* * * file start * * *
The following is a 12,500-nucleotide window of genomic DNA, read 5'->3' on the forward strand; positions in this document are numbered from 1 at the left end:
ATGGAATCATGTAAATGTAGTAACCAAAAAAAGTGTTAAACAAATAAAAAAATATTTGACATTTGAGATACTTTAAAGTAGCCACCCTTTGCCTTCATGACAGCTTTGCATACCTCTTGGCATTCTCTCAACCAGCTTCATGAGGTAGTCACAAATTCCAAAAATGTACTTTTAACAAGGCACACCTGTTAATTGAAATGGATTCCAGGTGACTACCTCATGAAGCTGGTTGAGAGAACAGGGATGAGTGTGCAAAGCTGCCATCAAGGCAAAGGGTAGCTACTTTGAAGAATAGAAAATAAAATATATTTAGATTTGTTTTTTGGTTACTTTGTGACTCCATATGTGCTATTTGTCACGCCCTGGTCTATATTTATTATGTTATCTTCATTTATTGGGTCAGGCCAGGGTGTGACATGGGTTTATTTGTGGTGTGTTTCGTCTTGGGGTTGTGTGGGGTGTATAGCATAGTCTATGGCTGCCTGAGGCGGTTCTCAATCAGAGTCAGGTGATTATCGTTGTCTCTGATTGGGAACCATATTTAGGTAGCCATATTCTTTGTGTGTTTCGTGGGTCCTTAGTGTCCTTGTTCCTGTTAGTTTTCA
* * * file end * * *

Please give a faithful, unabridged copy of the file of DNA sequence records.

The following is a 12,500-nucleotide window of genomic DNA, read 5'->3' on the forward strand; positions in this document are numbered from 1 at the left end:
ATGGAATCATGTAAATGTAGTAACCAAAAAAAGTGTTAAACAAATAAAAAAATATTTGACATTTGAGATACTTTAAAGTAGCCACCCTTTGCCTTCATGACAGCTTTGCATACCTCTTGGCATTCTCTCAACCAGCTTCATGAGGTAGTCACAAATTCCAAAAATGTACTTTTAACAAGGCACACCTGTTAATTGAAATGGATTCCAGGTGACTACCTCATGAAGCTGGTTGAGAGAACAGGGATGAGTGTGCAAAGCTGCCATCAAGGCAAAGGGTAGCTACTTTGAAGAATAGAAAATAAAATATATTTAGATTTGTTTTTTGGTTACTTTGTGACTCCATATGTGCTATTTGTCACGCCCTGGTCTATATTTATTATGTTATCTTCATTTATTGGGTCAGGCCAGGGTGTGACATGGGTTTATTTGTGGTGTGTTTCGTCTTGGGGTTGTGTGGGGTGTATAGCATAGTCTATGGCTGCCTGAGGCGGTTCTCAATCAGAGTCAGGTGATTATCGTTGTCTCTGATTGGGAACCATATTTAGGTAGCCATATTCTTTGTGTGTTTCGTGGGTCCTTAGTGTCCTTGTTCCTGTTAGTTTTCA